Red-breasted Parakeet: fasciata or alexandri?

on 4th May 2007

Robson’s Birds of South-east Asia lists the subspecies of the Red-breasted Parakeet (Psittacula alexandri) occuring in the region as fasciata. Local birders have never been seriously interested in the bird, probably because it is an escapee. Also, with a pair of binoculars, it is not easy to seriously study the detailed characters in the field. However, with many photographers now showing an interest in birds, we have begin to accumulate a collection of excellent images that can be closely examined and even sent to the relevant experts for ID confirmation.

With the assistance of Joseph M Forshaw, an international expert on parrots, we have established that in at least one population of these birds in Changi, the subspecies is alexandri. In the image below, the two males on either side of the mating pair are distinctly alexandri. And according to Forshaw, the mating male shows a slight tendency towards fasciata as the breast is slightly darker.



The mating female, however, cannot be alexandri as the lower mandible is black, and the female of that subspecies has coral-red bill. However, according to Forshaw (2006): she has “the deep pink of breast… continuing up side of neck in front of emerald-green hindneck;” and this indicates that she is a female fasciata (left, arrow). The adult female of this subspecies has “bill entirely black” while this bird has red upper mandible but black lower mandible, indicating she may be a subadult.


We subsequently located another mating pair: the male was an alexandri while the female a possible older subadult fasciata with black lower and slightly black upper mandible (right). As the juvenile of this latter subspecies has red bill (below), it is most probably that with maturity the lower mandible turn black, soon to be followed with the upper also becoming black. With full adulthood the female develops a fully black bill.

As Forshaw added: “Juvenile fasciata does have an all-red bill, and the adult female has an all-black bill, so we can expect subadults to have varying amounts of red and black in the bill.


“Of course, it is probable that alexandri x fasciata adult females will retain permanently the mixed red-black bill, or this could apply even to adult female alexandri with some past gene flow from fasciata. I am more confident that the Singapore population is a mix of the two subspecies, even though alexandri-looking birds now may be becoming more prevalent.”

Our population of Red-breasted Parakeet originated from the caged birds trade. Both alexandri and fasciata must have escaped into the wild and are now breeding successfully, resulting in hybrids between the two subspecies. Obviously we need more field observations, especially the developmental stages of the female fasciata bill.

Joseph M Forshaw & YC Wee
May 2007
(Images by Chan Yoke Meng)

Forshaw, J. M. (2006). Parrots of the world: An identification guide. Princeton & Oxford: Princeton University Press (Plate 42).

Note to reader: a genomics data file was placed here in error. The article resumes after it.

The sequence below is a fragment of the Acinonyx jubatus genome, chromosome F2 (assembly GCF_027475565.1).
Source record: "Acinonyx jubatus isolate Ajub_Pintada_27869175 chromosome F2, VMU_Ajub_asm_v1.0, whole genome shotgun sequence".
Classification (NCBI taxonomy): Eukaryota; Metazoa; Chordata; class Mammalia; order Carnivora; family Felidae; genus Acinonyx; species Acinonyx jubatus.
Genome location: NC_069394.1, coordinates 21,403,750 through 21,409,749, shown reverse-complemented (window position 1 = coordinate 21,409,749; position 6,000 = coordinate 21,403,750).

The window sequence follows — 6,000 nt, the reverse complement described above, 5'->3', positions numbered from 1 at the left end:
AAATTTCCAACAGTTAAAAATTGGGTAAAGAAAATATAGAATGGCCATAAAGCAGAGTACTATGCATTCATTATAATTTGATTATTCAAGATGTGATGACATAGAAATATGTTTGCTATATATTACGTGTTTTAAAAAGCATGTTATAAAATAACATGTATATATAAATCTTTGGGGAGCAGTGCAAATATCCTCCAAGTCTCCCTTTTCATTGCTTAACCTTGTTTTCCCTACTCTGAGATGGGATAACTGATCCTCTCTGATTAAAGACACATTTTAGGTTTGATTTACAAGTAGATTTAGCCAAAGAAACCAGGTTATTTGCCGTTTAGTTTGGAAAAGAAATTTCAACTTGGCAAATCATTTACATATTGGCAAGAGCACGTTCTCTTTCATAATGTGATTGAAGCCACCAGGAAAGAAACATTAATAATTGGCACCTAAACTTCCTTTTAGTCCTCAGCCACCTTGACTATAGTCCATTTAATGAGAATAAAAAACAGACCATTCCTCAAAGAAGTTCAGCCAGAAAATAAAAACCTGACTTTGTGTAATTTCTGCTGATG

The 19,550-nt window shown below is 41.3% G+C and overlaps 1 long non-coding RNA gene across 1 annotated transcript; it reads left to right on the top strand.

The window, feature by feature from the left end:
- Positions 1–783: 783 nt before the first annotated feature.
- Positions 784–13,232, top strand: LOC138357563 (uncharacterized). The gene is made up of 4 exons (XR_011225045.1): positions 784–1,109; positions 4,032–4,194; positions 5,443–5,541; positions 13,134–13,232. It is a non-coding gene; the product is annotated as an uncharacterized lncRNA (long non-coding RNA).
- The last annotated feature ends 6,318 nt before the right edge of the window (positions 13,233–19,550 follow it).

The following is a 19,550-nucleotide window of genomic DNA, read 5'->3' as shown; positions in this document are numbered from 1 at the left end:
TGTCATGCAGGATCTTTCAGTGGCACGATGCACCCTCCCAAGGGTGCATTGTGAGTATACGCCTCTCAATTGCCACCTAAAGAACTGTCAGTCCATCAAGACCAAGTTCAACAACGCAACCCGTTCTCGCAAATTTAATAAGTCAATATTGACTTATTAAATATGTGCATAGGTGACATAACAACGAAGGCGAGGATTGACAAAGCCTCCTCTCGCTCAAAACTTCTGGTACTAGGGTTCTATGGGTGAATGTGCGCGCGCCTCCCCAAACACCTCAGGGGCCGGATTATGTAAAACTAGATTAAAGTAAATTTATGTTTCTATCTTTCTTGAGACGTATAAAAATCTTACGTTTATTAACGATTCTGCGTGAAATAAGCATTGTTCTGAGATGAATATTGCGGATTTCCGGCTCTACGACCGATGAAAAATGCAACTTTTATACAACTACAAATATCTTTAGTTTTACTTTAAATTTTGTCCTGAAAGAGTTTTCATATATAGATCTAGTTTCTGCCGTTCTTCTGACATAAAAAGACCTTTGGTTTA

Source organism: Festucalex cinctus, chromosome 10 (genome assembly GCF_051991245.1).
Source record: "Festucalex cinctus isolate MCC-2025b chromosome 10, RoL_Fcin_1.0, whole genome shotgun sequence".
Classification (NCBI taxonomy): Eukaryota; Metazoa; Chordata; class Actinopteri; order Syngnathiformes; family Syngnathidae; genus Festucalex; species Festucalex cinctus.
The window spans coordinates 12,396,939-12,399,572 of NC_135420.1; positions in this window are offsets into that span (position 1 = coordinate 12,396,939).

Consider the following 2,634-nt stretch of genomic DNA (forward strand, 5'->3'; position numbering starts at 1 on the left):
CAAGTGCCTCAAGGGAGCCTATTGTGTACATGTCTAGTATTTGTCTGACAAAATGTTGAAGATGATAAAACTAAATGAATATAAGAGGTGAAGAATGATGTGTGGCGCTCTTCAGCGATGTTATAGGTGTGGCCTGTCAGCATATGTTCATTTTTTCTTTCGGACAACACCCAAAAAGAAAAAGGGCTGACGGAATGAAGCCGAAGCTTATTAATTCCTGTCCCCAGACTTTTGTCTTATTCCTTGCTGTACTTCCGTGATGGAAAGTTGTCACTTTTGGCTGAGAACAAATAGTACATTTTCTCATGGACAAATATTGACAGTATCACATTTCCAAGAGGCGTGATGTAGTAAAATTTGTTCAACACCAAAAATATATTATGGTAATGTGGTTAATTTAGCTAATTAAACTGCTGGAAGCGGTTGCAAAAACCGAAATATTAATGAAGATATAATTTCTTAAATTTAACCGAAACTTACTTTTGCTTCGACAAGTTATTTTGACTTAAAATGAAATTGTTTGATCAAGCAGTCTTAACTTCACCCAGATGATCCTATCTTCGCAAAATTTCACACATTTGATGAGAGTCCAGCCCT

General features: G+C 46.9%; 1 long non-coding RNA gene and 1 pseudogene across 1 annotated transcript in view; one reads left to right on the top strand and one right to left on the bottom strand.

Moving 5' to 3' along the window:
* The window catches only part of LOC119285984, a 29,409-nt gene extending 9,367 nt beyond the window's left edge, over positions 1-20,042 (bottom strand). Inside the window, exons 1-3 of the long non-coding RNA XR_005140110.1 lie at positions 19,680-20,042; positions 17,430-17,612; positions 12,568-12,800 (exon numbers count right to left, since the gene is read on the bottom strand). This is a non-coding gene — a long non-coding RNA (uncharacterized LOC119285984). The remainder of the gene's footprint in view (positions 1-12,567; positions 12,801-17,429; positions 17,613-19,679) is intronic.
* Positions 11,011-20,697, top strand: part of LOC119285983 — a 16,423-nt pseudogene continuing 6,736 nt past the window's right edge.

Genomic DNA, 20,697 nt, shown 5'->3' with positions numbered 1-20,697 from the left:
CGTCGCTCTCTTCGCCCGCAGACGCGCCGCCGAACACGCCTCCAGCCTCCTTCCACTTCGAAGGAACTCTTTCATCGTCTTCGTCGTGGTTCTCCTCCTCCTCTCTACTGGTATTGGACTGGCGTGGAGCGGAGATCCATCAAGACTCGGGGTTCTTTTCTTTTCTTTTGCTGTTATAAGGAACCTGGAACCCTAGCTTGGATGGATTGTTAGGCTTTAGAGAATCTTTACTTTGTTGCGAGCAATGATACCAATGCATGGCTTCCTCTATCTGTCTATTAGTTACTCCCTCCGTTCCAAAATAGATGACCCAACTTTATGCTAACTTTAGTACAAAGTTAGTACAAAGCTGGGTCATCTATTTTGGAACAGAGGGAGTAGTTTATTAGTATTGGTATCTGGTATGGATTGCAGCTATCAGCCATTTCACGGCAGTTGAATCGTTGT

If you like this post please tap on the Like button at the left bottom of page. Any views and opinions expressed in this article are solely those of the authors/contributors, and are not endorsed by the Lee Kong Chian Natural History Museum (LKCNHM, NUS) or its affiliated institutions. Readers are encouraged to use their discretion before making any decisions or judgements based on the information presented.

YC Wee

Dr Wee played a significant role as a green advocate in Singapore through his extensive involvement in various organizations and committees: as Secretary and Chairman for the Malayan Nature Society (Singapore Branch), and with the Nature Society (Singapore) as founding President (1978-1995). He has also served in the Nature Reserve Board (1987-1989), Nature Reserves Committee (1990-1996), National Council on the Environment/Singapore Environment Council (1992-1996), Work-Group on Nature Conservation (1992) and Inter-Varsity Council on the Environment (1995-1997). He is Patron of the Singapore Gardening Society and was appointed Honorary Museum Associate of the Lee Kong Chian Natural History Museum (LKCNHM) in 2012. In 2005, Dr Wee started the Bird Ecology Study Group. With more than 6,000 entries, the website has become a valuable resource consulted by students, birdwatchers and researchers locally and internationally. The views and opinions expressed in this article are his own, and do not represent those of LKCNHM, the National University of Singapore or its affiliated institutions.

Other posts by YC Wee

One Response

  1. HI

    I am the magazine editor for the Parrot Society of New Zealand. I had a read of this wonderful article and was wondering if I could use this article in our next magazine with your permission.

    Jeffie Botha

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